Women and Fiction- On Writing

Something interesting happened to me once.

I was reading a book by Nick Hornby and I set it down and thought, “Man, I wish that I could write like that.”

I couldn’t help but ask myself:  Write like what?

I thought about the authors that usually make me feel this way and the books that make me feel this way and I came up with this, bare with me, messy list:  Nick Hornby, Stephen King, Joe Meno, Hemingway, King Dork by Frank Portman.

Huh.  Those are all dudes.

It’s not that I don’t like what women write.  I love it.  Give me Wharton, Plath, Woolf, Cather, Hurston, Morrison, Munro!

So, then, what is it about those men that made me specifically want to write like them?  I tried to break it down and I came up with: They write like men.  Oh, hear me out.  Their characters are deathly flawed, hardly ever described as far as looks go, mostly shitty kinds of people, adolescent-like (or adolescents, nod to Portman and Meno).  Their writing says crass things about all kinds of things and people swear and they drink and they make stupid, stupid decisions and get up in shitty situations because they are horrible or the world is horrible and they themselves are just meh.

(I can tell you this.  I have now read High Fidelity three times and the first time it was hilarious and the second time it was about my horrible break up and the third time it was about mortality.  Three periods in my life that it rang like a bell.  Anywho…)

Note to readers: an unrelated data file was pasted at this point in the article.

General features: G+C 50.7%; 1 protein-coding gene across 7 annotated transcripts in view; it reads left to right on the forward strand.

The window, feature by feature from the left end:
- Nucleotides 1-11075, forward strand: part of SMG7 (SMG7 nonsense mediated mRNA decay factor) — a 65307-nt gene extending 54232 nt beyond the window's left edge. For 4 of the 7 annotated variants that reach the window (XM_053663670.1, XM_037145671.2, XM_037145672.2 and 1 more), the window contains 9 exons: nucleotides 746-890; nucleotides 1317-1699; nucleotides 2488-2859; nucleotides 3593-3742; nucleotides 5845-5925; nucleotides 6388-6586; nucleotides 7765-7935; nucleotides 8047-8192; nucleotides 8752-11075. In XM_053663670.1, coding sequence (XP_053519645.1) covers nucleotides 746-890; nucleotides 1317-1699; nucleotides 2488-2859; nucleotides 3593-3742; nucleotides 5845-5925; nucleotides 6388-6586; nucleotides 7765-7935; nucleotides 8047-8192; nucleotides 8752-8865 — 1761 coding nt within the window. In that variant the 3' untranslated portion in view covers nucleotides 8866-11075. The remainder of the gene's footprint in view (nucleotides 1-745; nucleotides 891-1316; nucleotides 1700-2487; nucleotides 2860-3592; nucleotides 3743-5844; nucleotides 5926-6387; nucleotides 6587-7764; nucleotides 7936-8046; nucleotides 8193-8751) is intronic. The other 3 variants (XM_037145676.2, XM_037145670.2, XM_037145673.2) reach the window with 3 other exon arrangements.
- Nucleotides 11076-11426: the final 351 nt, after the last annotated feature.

I am sure that there are women out there who write like that.  I know they must exist.  Surely there must be some of us willing to swear and talk about breasts.  After all, we do have them.

What about this?  What if it has to do with the coming of age story?  I mean, look at Portman and Meno and, arguably, Hornby.  They are telling active coming of age stories.  “This happened and so the character did this and that set this in motion.”  I feel like most of the female coming of age stories are just about things happening to women.

Here’s a crass example that I almost didn’t use because I was editing myself:  In a coming of age story about rape, a female protagonist would be raped and the story would be about her dealing with it.  In a story where the male protagonist is the rapist, it would be about him dealing with it and discovering that he is a better person than that and making a decent decision in the end that redeems him.  Or it might be about a male protagonist dealing with a woman he loves being raped, in which case he would end up being the hero, most likely.

Those are broad strokes, I know.  But what I’m really getting at is that maybe men are more likely to be middle class about their writing, being grittier, be funnier, laugh at themselves.



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